Curling up with P. G. Wodehouse seems like the perfect antidote to a chilly winter night. Even better if the likes of Jerome Kern, George Gershwin and Cole Porter are in the mix. And they all will be on January 15, when the New York Festival of Song comes to Juilliard for its ninth consecutive season.
This year’s NYFOS@Juilliard program is The Land Where the Good Songs Go, a celebration of Wodehouse’s long partnership as lyricist for Jerome Kern, with a nod to his briefer collaborations with Porter and Gershwin. The cast, culled from Juilliard’s voice department, includes sopranos Mary Feminear and Raquel Gonzáles, mezzo-soprano Hannah McDermott, tenors James Knight and Alexander McKissick, and baritones Joseph Eletto and Benjamin Lund.
Faculty member Steven Blier, the artistic director of NYFOS (Michael Barrett is the associate artistic director), gave The Journal a quick preview of what to expect—and a few lyrics to chuckle over in anticipation of the show.
This is a show I did in 2001-02, in London, New York, and Washington, D.C. I love the elegance of Kern’s music and the wit of Wodehouse’s lyrics—old-fashioned in style, yes, but eternal in their depiction of courtship. Just today one of the singers got done with one of her pieces and said, “Oh my, I totally get this—this is exactly like my life!”
I thought the students would enjoy the music-hall feel of the songs, the flavor of vaudeville, the open invitation to comic invention. Kern’s music lies well for classically trained voices, a bit higher and less belty than popular song would get in the 1930s and ’40s. And the way the material straddles America (Kern) and England (Wodehouse) is a continual source of allure. I am blessed with a beautiful cast of singers, most of whom are new to NYFOS.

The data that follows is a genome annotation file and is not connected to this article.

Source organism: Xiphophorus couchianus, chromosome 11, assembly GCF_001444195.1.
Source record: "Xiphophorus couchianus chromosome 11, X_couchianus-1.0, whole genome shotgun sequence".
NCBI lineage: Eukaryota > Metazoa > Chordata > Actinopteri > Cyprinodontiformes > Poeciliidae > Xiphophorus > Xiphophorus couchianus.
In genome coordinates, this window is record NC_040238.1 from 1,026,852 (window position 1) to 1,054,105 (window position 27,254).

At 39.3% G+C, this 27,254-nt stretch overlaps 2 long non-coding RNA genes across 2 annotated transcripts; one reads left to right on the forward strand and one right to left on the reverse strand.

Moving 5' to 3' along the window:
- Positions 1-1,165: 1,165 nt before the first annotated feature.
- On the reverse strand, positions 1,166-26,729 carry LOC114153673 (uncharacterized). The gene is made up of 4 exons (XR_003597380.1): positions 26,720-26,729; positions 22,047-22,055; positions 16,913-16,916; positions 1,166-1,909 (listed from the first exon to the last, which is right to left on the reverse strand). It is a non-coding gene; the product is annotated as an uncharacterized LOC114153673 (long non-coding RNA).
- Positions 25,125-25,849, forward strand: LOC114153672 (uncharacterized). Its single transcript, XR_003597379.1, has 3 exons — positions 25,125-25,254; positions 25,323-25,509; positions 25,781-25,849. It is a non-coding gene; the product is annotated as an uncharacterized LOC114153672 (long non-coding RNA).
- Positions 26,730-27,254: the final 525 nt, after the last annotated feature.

I am collaborating on this project with three great artists. Faculty member Mary Birnbaum will direct the show; Greg Utzig will play guitar, mandolin, ukulele, and banjo (just as he did 12 years ago); and Hal Cazalet (’96, voice/opera), will do some additional staging and coaching at the end of our rehearsal period in January. He was my student here and sang the show the first time around. He’s also a great-grandson of P. G. Wodehouse, and embodies these songs in the most uncanny way. We’ll have just a few precious days with him in January, but I cannot wait to see Hal and work together again. With Mary, Greg, and Hal, we’ll have a booster shot of style and elegance.
And now, a preview of some of the lyrics, all of which are set to music by Jerome Kern.
A girl tells her new boyfriend that she was a loose woman—when she was 5:
I never missed chances
Of juvenile dances
For my life was one mad spree.
I was oft kissed ’neath the mistletoe
By small boys excited with tea.
If I’d known that you existed
I’d have scratched them and
But I never knew about you—
Oh the pain of it!—
And you never knew about me….
A man who has a job on a boat can only contact his girlfriend through Morse code:
You can’t make love by wireless
It’s like bread without the jam.
There is nothing girls desire less
Than a cold Marconigram.
For it’s something you can’t speak to
From a someone you can’t see.
It’s like a village church that’s spireless,
Or a little home that’s fireless,
Or a motor car that’s tyreless,
And it isn’t any good to me.
From the original 1917 version of “Bill,” which Wodehouse subsequently revised for Show Boat in 1927:
He’s just my Bill
He has no gifts at all:
A motor car
He cannot steer;
And it seems clear
Whenever he dances,
His partner takes chances.